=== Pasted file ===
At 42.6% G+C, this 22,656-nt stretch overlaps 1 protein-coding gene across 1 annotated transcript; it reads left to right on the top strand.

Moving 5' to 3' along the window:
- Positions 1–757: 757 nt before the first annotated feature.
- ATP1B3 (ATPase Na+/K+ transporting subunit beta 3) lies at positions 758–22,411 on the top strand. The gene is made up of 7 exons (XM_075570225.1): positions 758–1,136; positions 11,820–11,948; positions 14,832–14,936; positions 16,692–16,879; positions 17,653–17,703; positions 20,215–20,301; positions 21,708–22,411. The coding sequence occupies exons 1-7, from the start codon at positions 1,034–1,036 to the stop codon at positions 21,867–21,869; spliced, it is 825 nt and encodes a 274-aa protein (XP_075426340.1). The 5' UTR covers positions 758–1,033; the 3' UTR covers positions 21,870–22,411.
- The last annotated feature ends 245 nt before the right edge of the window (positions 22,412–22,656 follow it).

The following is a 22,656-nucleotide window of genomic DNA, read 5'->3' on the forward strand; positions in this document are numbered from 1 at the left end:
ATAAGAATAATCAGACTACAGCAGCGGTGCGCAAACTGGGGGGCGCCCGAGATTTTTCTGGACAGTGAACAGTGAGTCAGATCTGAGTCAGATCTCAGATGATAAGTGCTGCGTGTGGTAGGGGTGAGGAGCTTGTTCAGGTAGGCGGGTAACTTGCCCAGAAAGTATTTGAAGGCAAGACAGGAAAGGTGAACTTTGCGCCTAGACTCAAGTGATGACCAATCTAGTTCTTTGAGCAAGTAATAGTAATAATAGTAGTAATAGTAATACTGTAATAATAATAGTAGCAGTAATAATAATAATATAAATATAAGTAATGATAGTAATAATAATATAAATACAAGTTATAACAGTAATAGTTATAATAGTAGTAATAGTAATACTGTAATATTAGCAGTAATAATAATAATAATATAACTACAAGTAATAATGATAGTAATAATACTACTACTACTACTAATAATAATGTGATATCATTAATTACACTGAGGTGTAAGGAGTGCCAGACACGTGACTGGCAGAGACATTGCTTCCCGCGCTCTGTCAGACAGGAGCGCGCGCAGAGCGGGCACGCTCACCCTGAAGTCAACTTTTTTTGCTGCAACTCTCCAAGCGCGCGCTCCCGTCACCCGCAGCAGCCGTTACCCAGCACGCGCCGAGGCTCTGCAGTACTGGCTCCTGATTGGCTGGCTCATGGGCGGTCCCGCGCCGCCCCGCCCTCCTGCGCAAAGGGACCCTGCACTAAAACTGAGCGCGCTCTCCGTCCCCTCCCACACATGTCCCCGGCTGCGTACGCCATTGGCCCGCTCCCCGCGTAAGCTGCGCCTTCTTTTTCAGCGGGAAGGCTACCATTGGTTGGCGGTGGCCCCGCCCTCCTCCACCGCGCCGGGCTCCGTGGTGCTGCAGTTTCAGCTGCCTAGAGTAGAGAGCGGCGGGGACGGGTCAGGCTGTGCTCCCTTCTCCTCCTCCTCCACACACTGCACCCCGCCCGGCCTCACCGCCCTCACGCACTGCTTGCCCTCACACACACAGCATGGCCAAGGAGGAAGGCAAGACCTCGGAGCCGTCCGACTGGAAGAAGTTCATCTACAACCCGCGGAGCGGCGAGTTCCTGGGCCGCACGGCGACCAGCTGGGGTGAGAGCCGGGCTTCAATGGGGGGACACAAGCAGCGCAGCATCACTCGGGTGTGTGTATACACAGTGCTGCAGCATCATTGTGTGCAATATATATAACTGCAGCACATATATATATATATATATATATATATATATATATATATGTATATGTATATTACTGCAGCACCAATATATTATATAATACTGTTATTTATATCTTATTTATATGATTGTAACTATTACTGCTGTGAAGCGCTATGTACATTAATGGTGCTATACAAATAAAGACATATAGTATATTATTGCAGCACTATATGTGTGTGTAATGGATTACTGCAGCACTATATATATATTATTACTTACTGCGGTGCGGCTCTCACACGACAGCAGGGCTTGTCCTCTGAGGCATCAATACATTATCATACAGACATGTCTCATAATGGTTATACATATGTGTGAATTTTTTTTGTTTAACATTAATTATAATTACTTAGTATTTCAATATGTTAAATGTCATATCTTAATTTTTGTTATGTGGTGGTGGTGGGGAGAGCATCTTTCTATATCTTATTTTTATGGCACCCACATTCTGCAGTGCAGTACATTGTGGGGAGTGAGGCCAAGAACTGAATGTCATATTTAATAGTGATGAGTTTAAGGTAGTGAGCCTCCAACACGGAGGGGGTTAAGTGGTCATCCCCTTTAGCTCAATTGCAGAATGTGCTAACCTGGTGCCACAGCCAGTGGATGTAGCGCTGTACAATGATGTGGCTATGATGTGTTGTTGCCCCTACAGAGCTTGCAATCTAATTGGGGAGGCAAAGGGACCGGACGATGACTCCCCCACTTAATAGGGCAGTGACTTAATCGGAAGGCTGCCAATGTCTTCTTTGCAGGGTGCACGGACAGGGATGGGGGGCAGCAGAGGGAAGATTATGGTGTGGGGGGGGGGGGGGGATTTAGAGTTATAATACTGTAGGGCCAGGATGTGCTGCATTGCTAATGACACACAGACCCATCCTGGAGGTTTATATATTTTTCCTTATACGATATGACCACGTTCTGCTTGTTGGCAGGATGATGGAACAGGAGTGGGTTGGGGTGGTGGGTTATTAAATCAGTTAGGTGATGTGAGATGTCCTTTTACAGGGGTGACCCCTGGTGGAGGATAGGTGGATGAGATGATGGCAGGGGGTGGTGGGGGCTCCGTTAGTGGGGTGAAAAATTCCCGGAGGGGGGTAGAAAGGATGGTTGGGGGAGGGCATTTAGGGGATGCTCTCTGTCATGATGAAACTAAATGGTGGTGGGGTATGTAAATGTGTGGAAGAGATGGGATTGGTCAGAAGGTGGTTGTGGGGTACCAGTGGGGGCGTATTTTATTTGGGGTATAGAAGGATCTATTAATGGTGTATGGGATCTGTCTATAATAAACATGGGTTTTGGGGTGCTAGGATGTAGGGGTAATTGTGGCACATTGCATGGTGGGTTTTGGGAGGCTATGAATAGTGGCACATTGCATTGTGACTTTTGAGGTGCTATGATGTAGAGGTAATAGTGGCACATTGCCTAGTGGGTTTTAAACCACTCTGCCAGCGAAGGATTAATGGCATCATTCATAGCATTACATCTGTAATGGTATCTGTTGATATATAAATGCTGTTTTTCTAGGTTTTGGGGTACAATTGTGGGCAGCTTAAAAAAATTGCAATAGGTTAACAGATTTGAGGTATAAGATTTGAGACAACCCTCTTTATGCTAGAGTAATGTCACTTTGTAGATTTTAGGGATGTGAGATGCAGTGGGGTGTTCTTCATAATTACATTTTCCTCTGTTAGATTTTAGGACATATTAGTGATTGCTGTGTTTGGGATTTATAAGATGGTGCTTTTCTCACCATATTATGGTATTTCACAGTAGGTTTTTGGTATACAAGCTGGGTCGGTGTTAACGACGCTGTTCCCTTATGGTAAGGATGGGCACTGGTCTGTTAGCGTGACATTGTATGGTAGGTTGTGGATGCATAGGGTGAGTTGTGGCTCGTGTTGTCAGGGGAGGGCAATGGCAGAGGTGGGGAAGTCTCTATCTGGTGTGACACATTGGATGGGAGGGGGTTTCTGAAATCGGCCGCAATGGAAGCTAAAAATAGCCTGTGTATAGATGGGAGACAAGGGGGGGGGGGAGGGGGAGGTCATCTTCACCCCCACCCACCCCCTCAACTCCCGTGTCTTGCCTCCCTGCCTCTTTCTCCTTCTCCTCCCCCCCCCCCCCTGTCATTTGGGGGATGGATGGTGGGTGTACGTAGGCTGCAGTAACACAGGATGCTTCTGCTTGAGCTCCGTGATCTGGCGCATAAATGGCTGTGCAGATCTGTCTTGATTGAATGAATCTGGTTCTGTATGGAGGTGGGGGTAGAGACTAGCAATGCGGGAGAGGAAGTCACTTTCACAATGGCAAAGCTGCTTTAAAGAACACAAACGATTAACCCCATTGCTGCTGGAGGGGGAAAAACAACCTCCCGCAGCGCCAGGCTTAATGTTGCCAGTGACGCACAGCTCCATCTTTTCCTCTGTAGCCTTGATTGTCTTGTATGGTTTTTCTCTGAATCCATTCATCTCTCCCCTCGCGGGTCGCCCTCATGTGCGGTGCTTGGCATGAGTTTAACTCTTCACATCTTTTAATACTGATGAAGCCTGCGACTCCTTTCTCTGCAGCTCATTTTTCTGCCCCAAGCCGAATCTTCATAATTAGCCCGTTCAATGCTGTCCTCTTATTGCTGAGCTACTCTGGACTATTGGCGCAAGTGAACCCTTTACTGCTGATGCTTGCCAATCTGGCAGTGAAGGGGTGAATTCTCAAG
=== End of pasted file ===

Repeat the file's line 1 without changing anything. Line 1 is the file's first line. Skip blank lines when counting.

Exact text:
At 42.6% G+C, this 22,656-nt stretch overlaps 1 protein-coding gene across 1 annotated transcript; it reads left to right on the top strand.